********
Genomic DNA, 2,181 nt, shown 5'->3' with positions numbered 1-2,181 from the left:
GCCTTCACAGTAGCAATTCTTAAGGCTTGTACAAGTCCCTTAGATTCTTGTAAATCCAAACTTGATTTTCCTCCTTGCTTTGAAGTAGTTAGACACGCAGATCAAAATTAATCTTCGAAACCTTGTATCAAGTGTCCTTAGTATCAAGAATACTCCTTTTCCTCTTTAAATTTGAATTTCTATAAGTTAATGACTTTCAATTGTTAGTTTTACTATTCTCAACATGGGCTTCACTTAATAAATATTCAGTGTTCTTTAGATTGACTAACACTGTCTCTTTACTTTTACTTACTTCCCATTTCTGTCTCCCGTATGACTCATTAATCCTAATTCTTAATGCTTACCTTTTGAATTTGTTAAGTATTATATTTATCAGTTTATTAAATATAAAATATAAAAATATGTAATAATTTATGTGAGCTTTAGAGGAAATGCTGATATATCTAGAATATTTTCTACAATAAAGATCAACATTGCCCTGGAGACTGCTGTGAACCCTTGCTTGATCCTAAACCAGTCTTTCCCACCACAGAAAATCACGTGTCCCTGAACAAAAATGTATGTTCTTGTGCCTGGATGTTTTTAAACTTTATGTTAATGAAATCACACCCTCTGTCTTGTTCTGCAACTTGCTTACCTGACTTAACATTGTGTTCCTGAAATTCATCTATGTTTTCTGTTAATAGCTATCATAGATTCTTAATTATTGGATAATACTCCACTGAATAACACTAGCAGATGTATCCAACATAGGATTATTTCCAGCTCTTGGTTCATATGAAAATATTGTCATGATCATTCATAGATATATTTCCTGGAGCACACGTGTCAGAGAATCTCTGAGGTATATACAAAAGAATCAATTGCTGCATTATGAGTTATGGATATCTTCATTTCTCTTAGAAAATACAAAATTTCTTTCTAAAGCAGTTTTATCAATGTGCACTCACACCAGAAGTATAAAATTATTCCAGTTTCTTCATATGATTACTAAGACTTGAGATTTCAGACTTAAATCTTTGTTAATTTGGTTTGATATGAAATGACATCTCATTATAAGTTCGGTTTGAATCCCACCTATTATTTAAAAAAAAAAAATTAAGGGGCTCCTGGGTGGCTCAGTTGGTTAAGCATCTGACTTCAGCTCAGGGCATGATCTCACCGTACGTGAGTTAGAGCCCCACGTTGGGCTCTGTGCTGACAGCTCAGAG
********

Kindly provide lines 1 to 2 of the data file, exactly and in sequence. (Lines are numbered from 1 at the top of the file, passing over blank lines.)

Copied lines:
Genomic DNA, 2,181 nt, shown 5'->3' with positions numbered 1-2,181 from the left:
GCCTTCACAGTAGCAATTCTTAAGGCTTGTACAAGTCCCTTAGATTCTTGTAAATCCAAACTTGATTTTCCTCCTTGCTTTGAAGTAGTTAGACACGCAGATCAAAATTAATCTTCGAAACCTTGTATCAAGTGTCCTTAGTATCAAGAATACTCCTTTTCCTCTTTAAATTTGAATTTCTATAAGTTAATGACTTTCAATTGTTAGTTTTACTATTCTCAACATGGGCTTCACTTAATAAATATTCAGTGTTCTTTAGATTGACTAACACTGTCTCTTTACTTTTACTTACTTCCCATTTCTGTCTCCCGTATGACTCATTAATCCTAATTCTTAATGCTTACCTTTTGAATTTGTTAAGTATTATATTTATCAGTTTATTAAATATAAAATATAAAAATATGTAATAATTTATGTGAGCTTTAGAGGAAATGCTGATATATCTAGAATATTTTCTACAATAAAGATCAACATTGCCCTGGAGACTGCTGTGAACCCTTGCTTGATCCTAAACCAGTCTTTCCCACCACAGAAAATCACGTGTCCCTGAACAAAAATGTATGTTCTTGTGCCTGGATGTTTTTAAACTTTATGTTAATGAAATCACACCCTCTGTCTTGTTCTGCAACTTGCTTACCTGACTTAACATTGTGTTCCTGAAATTCATCTATGTTTTCTGTTAATAGCTATCATAGATTCTTAATTATTGGATAATACTCCACTGAATAACACTAGCAGATGTATCCAACATAGGATTATTTCCAGCTCTTGGTTCATATGAAAATATTGTCATGATCATTCATAGATATATTTCCTGGAGCACACGTGTCAGAGAATCTCTGAGGTATATACAAAAGAATCAATTGCTGCATTATGAGTTATGGATATCTTCATTTCTCTTAGAAAATACAAAATTTCTTTCTAAAGCAGTTTTATCAATGTGCACTCACACCAGAAGTATAAAATTATTCCAGTTTCTTCATATGATTACTAAGACTTGAGATTTCAGACTTAAATCTTTGTTAATTTGGTTTGATATGAAATGACATCTCATTATAAGTTCGGTTTGAATCCCACCTATTATTTAAAAAAAAAAAATTAAGGGGCTCCTGGGTGGCTCAGTTGGTTAAGCATCTGACTTCAGCTCAGGGCATGATCTCACCGTACGTGAGTTAGAGCCCCACGTTGGGCTCTGTGCTGACAGCTCAGAG